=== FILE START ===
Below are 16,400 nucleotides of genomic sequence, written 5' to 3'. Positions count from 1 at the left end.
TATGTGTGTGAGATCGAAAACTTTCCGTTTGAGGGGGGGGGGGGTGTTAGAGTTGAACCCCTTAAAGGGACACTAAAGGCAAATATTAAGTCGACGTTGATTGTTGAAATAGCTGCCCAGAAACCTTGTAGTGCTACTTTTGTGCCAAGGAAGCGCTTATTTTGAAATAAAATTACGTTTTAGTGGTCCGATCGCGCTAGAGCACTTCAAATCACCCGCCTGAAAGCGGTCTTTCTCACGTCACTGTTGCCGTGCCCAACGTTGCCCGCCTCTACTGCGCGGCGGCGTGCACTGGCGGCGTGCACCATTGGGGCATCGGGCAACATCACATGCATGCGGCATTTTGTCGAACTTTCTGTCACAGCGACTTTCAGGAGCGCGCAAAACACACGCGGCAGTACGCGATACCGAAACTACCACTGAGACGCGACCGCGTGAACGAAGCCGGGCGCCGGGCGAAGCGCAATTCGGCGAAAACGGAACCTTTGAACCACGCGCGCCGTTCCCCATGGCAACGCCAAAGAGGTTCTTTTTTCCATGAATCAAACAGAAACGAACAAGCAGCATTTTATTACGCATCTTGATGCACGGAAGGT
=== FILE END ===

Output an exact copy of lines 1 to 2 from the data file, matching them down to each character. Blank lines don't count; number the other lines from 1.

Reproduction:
Below are 16,400 nucleotides of genomic sequence, written 5' to 3'. Positions count from 1 at the left end.
TATGTGTGTGAGATCGAAAACTTTCCGTTTGAGGGGGGGGGGGGTGTTAGAGTTGAACCCCTTAAAGGGACACTAAAGGCAAATATTAAGTCGACGTTGATTGTTGAAATAGCTGCCCAGAAACCTTGTAGTGCTACTTTTGTGCCAAGGAAGCGCTTATTTTGAAATAAAATTACGTTTTAGTGGTCCGATCGCGCTAGAGCACTTCAAATCACCCGCCTGAAAGCGGTCTTTCTCACGTCACTGTTGCCGTGCCCAACGTTGCCCGCCTCTACTGCGCGGCGGCGTGCACTGGCGGCGTGCACCATTGGGGCATCGGGCAACATCACATGCATGCGGCATTTTGTCGAACTTTCTGTCACAGCGACTTTCAGGAGCGCGCAAAACACACGCGGCAGTACGCGATACCGAAACTACCACTGAGACGCGACCGCGTGAACGAAGCCGGGCGCCGGGCGAAGCGCAATTCGGCGAAAACGGAACCTTTGAACCACGCGCGCCGTTCCCCATGGCAACGCCAAAGAGGTTCTTTTTTCCATGAATCAAACAGAAACGAACAAGCAGCATTTTATTACGCATCTTGATGCACGGAAGGT